One thorny topic, especially when the industry is struggling with margins and hence the financial ability to invest in farms, remains the fabric of quite a lot of our poultry housing. I have been in the industry over 40 years and some of the buildings I first entered are still in use. We have an ageing population of farm buildings in many areas. Leaks in roofs, side walls, dwarf walls, doors, hatches and fan vents have been linked to quite number of outbreaks. Badly maintained buildings are difficult to clean and disinfect in the first place, allow vermin access and can allow contaminated material, especially rain and flood water to easily enter a house. Flooding can bring in significant amounts of virus contaminated sludge.
As an industry we MUST take a long hard look at ALL our facilities and make serious decisions about whether they can be considered “fit for purpose” for growing and protecting poultry as our risks of major disease and the disruption they cause increases year on year. I do not underestimate the “ask” that this is in financial commitment, but the costs associated with the loss of birds, livelihoods and international trade for the last 12 months alone is enough to make this need real.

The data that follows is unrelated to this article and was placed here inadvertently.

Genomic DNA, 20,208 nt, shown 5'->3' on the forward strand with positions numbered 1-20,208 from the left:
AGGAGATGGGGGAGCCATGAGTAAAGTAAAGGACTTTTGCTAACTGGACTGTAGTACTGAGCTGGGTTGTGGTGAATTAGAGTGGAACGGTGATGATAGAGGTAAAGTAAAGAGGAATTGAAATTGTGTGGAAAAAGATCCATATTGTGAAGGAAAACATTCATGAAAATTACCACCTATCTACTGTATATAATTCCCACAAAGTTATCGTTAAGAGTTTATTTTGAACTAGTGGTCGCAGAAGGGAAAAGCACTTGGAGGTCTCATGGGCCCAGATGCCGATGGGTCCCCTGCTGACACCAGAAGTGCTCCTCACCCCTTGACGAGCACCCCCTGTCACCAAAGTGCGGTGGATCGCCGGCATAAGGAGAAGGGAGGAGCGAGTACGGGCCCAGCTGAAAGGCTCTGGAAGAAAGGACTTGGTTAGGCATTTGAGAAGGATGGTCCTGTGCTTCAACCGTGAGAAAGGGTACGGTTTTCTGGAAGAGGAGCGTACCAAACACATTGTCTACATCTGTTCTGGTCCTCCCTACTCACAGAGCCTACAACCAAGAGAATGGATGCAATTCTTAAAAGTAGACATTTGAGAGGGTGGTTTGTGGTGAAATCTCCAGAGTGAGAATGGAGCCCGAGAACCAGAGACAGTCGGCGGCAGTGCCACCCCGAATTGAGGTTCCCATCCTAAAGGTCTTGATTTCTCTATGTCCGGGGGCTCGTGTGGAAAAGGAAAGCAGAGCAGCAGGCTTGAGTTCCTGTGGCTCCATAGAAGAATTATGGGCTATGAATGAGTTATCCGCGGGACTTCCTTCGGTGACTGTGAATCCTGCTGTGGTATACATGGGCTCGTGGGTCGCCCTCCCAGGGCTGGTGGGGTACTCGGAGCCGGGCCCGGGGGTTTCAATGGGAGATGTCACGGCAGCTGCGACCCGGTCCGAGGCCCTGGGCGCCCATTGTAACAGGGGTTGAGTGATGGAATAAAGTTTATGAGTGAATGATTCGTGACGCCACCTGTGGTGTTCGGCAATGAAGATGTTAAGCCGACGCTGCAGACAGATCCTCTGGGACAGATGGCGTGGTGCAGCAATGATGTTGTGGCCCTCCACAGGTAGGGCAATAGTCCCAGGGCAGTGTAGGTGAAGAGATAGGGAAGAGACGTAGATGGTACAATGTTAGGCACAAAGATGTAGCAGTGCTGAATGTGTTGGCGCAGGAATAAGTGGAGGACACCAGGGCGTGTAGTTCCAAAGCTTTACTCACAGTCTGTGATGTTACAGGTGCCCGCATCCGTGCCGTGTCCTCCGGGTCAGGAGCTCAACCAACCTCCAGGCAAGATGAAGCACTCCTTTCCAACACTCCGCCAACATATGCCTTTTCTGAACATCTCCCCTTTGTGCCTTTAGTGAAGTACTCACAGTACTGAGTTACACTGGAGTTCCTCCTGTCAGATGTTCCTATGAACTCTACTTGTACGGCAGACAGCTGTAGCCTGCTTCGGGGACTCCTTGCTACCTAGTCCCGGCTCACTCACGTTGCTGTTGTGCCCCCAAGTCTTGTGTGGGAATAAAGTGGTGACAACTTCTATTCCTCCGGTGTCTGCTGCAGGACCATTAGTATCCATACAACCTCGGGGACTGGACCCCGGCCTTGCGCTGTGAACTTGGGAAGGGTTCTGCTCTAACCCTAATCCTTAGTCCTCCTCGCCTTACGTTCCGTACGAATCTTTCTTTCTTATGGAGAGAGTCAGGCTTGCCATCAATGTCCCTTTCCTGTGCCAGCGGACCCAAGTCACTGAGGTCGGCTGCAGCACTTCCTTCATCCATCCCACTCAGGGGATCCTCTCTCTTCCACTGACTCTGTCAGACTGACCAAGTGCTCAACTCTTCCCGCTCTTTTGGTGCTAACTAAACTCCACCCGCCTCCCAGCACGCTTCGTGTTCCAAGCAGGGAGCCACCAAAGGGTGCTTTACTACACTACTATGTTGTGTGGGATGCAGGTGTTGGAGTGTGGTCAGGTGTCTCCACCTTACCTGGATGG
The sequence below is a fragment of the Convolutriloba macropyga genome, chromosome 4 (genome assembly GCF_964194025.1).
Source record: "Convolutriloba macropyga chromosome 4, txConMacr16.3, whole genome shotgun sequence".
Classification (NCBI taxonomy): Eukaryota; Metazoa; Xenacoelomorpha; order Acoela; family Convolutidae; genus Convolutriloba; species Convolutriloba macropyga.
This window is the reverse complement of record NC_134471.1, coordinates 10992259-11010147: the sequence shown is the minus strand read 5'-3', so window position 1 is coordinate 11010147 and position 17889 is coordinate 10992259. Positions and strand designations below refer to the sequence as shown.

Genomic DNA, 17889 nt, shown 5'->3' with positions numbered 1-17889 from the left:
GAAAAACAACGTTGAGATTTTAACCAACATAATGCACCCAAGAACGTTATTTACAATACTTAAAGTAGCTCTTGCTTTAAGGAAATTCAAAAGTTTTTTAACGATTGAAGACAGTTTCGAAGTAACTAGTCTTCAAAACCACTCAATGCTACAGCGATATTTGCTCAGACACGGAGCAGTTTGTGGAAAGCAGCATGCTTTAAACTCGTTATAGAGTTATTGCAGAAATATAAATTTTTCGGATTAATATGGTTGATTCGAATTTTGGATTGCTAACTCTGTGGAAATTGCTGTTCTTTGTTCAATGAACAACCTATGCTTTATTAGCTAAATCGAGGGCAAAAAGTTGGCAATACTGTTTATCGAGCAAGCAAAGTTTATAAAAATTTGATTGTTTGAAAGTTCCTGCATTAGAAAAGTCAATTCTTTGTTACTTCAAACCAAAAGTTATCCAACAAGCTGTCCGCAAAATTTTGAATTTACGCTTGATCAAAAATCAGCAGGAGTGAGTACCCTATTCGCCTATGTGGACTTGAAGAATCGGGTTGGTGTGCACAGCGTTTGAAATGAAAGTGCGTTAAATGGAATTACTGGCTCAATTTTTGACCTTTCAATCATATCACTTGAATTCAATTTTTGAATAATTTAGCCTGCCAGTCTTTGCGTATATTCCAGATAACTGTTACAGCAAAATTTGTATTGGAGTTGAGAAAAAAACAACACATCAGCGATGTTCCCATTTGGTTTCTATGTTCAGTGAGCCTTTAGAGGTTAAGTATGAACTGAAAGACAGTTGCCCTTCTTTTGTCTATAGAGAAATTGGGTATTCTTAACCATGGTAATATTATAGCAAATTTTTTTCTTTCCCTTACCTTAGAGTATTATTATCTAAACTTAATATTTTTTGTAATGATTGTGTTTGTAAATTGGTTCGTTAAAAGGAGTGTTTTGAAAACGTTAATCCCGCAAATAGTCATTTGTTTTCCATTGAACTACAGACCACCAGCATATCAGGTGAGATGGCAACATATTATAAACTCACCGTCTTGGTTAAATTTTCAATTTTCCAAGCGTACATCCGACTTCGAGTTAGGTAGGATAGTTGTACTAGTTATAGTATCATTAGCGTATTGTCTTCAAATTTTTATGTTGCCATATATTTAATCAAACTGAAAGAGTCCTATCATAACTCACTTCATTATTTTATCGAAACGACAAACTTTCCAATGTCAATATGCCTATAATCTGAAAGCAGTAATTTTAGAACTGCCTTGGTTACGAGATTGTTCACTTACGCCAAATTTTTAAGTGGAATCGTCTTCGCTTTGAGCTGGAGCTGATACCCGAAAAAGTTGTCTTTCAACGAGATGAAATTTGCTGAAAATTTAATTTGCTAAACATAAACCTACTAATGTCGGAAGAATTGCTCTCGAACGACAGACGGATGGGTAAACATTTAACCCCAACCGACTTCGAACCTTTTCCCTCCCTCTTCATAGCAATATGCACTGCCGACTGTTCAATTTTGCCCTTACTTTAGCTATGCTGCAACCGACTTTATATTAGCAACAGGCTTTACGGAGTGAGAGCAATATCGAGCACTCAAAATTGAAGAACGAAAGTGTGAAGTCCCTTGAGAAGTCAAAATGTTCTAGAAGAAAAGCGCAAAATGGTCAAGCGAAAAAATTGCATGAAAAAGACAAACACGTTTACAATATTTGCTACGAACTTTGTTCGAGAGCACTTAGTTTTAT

So the messages are clear:
- Think about what you are doing on your farm and between farms, where virus might be sitting on your site and how you might track it into your birds – farm Biosecurity addressing weak links
- Create clear strategies and procedures for your farm and make sure ALL staff buy in to it – basic precautions done well and consistently
- Look at and realistically assess the fabric of your buildings – are they fit for purpose? We MUST address this to keep this virus and other bugs out
- Prevent physically bringing virus coming into a house by making sure people, litter bales, and any equipment are clean, disinfected and free of wild bird faeces contamination